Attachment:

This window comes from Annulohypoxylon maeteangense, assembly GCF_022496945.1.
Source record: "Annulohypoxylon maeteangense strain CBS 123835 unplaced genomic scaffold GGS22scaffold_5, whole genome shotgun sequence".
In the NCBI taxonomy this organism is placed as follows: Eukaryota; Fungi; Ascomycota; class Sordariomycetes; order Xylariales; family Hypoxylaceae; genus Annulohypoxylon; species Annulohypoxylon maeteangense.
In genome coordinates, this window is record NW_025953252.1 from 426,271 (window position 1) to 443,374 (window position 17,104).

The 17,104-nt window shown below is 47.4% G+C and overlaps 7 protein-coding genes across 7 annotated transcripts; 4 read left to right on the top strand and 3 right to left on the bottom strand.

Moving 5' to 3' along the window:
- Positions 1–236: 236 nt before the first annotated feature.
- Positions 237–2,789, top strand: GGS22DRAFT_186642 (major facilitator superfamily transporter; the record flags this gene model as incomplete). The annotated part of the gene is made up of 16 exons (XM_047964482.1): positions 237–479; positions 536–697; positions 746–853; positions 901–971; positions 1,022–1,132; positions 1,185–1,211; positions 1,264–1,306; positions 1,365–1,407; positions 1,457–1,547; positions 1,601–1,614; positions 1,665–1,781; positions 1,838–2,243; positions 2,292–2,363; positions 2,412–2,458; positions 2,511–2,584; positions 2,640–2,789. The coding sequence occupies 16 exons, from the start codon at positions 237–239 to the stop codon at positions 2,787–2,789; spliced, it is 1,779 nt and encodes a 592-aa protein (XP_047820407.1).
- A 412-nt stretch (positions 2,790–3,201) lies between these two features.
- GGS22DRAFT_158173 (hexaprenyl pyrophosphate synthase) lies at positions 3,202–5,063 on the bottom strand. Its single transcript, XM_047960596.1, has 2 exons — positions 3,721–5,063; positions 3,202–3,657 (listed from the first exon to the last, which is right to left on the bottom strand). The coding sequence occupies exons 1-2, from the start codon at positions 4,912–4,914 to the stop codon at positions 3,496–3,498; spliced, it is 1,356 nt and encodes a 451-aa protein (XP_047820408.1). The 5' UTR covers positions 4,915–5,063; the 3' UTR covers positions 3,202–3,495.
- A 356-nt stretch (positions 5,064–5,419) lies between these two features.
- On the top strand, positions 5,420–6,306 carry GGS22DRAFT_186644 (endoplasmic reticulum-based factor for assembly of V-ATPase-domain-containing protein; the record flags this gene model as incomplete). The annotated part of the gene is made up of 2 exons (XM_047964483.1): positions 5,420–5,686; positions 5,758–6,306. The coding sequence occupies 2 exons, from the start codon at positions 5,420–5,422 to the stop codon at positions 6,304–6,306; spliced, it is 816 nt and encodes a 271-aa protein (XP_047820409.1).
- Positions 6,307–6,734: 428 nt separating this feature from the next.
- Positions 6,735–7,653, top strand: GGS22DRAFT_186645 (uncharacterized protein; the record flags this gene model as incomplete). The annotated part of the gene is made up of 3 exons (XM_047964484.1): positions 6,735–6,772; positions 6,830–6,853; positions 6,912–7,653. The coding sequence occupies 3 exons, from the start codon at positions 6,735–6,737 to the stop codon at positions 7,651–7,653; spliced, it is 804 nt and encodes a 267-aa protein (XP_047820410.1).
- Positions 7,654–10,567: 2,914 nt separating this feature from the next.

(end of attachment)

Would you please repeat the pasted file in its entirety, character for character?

This window comes from Annulohypoxylon maeteangense, assembly GCF_022496945.1.
Source record: "Annulohypoxylon maeteangense strain CBS 123835 unplaced genomic scaffold GGS22scaffold_5, whole genome shotgun sequence".
In the NCBI taxonomy this organism is placed as follows: Eukaryota; Fungi; Ascomycota; class Sordariomycetes; order Xylariales; family Hypoxylaceae; genus Annulohypoxylon; species Annulohypoxylon maeteangense.
In genome coordinates, this window is record NW_025953252.1 from 426,271 (window position 1) to 443,374 (window position 17,104).

The 17,104-nt window shown below is 47.4% G+C and overlaps 7 protein-coding genes across 7 annotated transcripts; 4 read left to right on the top strand and 3 right to left on the bottom strand.

Moving 5' to 3' along the window:
- Positions 1–236: 236 nt before the first annotated feature.
- Positions 237–2,789, top strand: GGS22DRAFT_186642 (major facilitator superfamily transporter; the record flags this gene model as incomplete). The annotated part of the gene is made up of 16 exons (XM_047964482.1): positions 237–479; positions 536–697; positions 746–853; positions 901–971; positions 1,022–1,132; positions 1,185–1,211; positions 1,264–1,306; positions 1,365–1,407; positions 1,457–1,547; positions 1,601–1,614; positions 1,665–1,781; positions 1,838–2,243; positions 2,292–2,363; positions 2,412–2,458; positions 2,511–2,584; positions 2,640–2,789. The coding sequence occupies 16 exons, from the start codon at positions 237–239 to the stop codon at positions 2,787–2,789; spliced, it is 1,779 nt and encodes a 592-aa protein (XP_047820407.1).
- A 412-nt stretch (positions 2,790–3,201) lies between these two features.
- GGS22DRAFT_158173 (hexaprenyl pyrophosphate synthase) lies at positions 3,202–5,063 on the bottom strand. Its single transcript, XM_047960596.1, has 2 exons — positions 3,721–5,063; positions 3,202–3,657 (listed from the first exon to the last, which is right to left on the bottom strand). The coding sequence occupies exons 1-2, from the start codon at positions 4,912–4,914 to the stop codon at positions 3,496–3,498; spliced, it is 1,356 nt and encodes a 451-aa protein (XP_047820408.1). The 5' UTR covers positions 4,915–5,063; the 3' UTR covers positions 3,202–3,495.
- A 356-nt stretch (positions 5,064–5,419) lies between these two features.
- On the top strand, positions 5,420–6,306 carry GGS22DRAFT_186644 (endoplasmic reticulum-based factor for assembly of V-ATPase-domain-containing protein; the record flags this gene model as incomplete). The annotated part of the gene is made up of 2 exons (XM_047964483.1): positions 5,420–5,686; positions 5,758–6,306. The coding sequence occupies 2 exons, from the start codon at positions 5,420–5,422 to the stop codon at positions 6,304–6,306; spliced, it is 816 nt and encodes a 271-aa protein (XP_047820409.1).
- Positions 6,307–6,734: 428 nt separating this feature from the next.
- Positions 6,735–7,653, top strand: GGS22DRAFT_186645 (uncharacterized protein; the record flags this gene model as incomplete). The annotated part of the gene is made up of 3 exons (XM_047964484.1): positions 6,735–6,772; positions 6,830–6,853; positions 6,912–7,653. The coding sequence occupies 3 exons, from the start codon at positions 6,735–6,737 to the stop codon at positions 7,651–7,653; spliced, it is 804 nt and encodes a 267-aa protein (XP_047820410.1).
- Positions 7,654–10,567: 2,914 nt separating this feature from the next.